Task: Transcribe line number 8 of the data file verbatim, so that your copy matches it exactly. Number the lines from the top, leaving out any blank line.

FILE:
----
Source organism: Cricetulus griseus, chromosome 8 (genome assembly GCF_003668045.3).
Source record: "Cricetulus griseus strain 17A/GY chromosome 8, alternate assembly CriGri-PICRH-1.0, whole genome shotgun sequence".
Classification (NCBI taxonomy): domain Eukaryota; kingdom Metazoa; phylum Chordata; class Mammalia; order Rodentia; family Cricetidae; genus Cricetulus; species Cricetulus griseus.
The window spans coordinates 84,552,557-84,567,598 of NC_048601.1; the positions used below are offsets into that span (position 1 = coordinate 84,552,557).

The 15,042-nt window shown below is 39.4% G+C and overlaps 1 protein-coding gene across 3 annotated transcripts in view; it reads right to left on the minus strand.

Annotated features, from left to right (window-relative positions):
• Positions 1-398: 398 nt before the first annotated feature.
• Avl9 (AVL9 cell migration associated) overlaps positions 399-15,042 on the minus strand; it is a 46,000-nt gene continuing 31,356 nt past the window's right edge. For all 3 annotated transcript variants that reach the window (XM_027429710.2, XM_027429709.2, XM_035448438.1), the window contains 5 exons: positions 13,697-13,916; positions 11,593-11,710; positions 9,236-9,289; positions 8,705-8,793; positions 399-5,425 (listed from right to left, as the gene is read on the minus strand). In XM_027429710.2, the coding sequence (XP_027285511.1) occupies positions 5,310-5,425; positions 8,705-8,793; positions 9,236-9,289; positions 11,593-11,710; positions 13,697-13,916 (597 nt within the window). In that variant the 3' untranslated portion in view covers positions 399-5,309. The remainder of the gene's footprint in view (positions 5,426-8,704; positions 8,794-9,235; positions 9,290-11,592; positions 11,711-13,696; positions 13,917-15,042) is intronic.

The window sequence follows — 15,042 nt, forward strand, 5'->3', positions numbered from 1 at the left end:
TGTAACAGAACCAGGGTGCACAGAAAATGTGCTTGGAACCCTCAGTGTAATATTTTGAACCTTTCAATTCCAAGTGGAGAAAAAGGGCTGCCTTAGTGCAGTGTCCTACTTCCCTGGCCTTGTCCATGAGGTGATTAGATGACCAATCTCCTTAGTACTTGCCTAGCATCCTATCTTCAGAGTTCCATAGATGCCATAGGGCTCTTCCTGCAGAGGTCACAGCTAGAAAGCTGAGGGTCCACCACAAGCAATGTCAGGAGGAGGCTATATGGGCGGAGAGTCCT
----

• Avl9 (AVL9 cell migration associated) overlaps positions 399-15,042 on the minus strand; it is a 46,000-nt gene continuing 31,356 nt past the window's right edge. For all 3 annotated transcript variants that reach the window (XM_027429710.2, XM_027429709.2, XM_035448438.1), the window contains 5 exons: positions 13,697-13,916; positions 11,593-11,710; positions 9,236-9,289; positions 8,705-8,793; positions 399-5,425 (listed from right to left, as the gene is read on the minus strand). In XM_027429710.2, the coding sequence (XP_027285511.1) occupies positions 5,310-5,425; positions 8,705-8,793; positions 9,236-9,289; positions 11,593-11,710; positions 13,697-13,916 (597 nt within the window). In that variant the 3' untranslated portion in view covers positions 399-5,309. The remainder of the gene's footprint in view (positions 5,426-8,704; positions 8,794-9,235; positions 9,290-11,592; positions 11,711-13,696; positions 13,917-15,042) is intronic.